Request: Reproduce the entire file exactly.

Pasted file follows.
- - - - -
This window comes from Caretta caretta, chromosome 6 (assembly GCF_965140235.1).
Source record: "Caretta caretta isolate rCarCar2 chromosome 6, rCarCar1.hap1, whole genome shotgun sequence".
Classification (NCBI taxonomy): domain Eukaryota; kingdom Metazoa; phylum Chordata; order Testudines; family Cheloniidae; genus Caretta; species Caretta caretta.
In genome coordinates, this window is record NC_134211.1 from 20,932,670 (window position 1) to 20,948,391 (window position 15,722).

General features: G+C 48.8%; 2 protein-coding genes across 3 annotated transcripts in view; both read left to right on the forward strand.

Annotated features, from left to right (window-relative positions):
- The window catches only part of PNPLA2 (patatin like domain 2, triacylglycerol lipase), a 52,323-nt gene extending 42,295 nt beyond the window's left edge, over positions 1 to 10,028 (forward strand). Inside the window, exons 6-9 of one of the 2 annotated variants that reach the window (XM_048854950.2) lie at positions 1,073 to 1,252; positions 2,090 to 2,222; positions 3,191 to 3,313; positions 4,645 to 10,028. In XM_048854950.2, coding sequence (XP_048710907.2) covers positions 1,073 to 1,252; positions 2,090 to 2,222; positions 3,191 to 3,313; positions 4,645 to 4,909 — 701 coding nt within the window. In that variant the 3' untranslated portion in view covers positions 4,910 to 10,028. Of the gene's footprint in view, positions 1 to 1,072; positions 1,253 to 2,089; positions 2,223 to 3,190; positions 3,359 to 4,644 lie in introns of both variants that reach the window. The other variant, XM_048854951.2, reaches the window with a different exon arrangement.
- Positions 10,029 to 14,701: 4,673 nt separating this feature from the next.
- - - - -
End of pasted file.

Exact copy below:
This window comes from Caretta caretta, chromosome 6 (assembly GCF_965140235.1).
Source record: "Caretta caretta isolate rCarCar2 chromosome 6, rCarCar1.hap1, whole genome shotgun sequence".
Classification (NCBI taxonomy): domain Eukaryota; kingdom Metazoa; phylum Chordata; order Testudines; family Cheloniidae; genus Caretta; species Caretta caretta.
In genome coordinates, this window is record NC_134211.1 from 20,932,670 (window position 1) to 20,948,391 (window position 15,722).

General features: G+C 48.8%; 2 protein-coding genes across 3 annotated transcripts in view; both read left to right on the forward strand.

Annotated features, from left to right (window-relative positions):
- The window catches only part of PNPLA2 (patatin like domain 2, triacylglycerol lipase), a 52,323-nt gene extending 42,295 nt beyond the window's left edge, over positions 1 to 10,028 (forward strand). Inside the window, exons 6-9 of one of the 2 annotated variants that reach the window (XM_048854950.2) lie at positions 1,073 to 1,252; positions 2,090 to 2,222; positions 3,191 to 3,313; positions 4,645 to 10,028. In XM_048854950.2, coding sequence (XP_048710907.2) covers positions 1,073 to 1,252; positions 2,090 to 2,222; positions 3,191 to 3,313; positions 4,645 to 4,909 — 701 coding nt within the window. In that variant the 3' untranslated portion in view covers positions 4,910 to 10,028. Of the gene's footprint in view, positions 1 to 1,072; positions 1,253 to 2,089; positions 2,223 to 3,190; positions 3,359 to 4,644 lie in introns of both variants that reach the window. The other variant, XM_048854951.2, reaches the window with a different exon arrangement.
- Positions 10,029 to 14,701: 4,673 nt separating this feature from the next.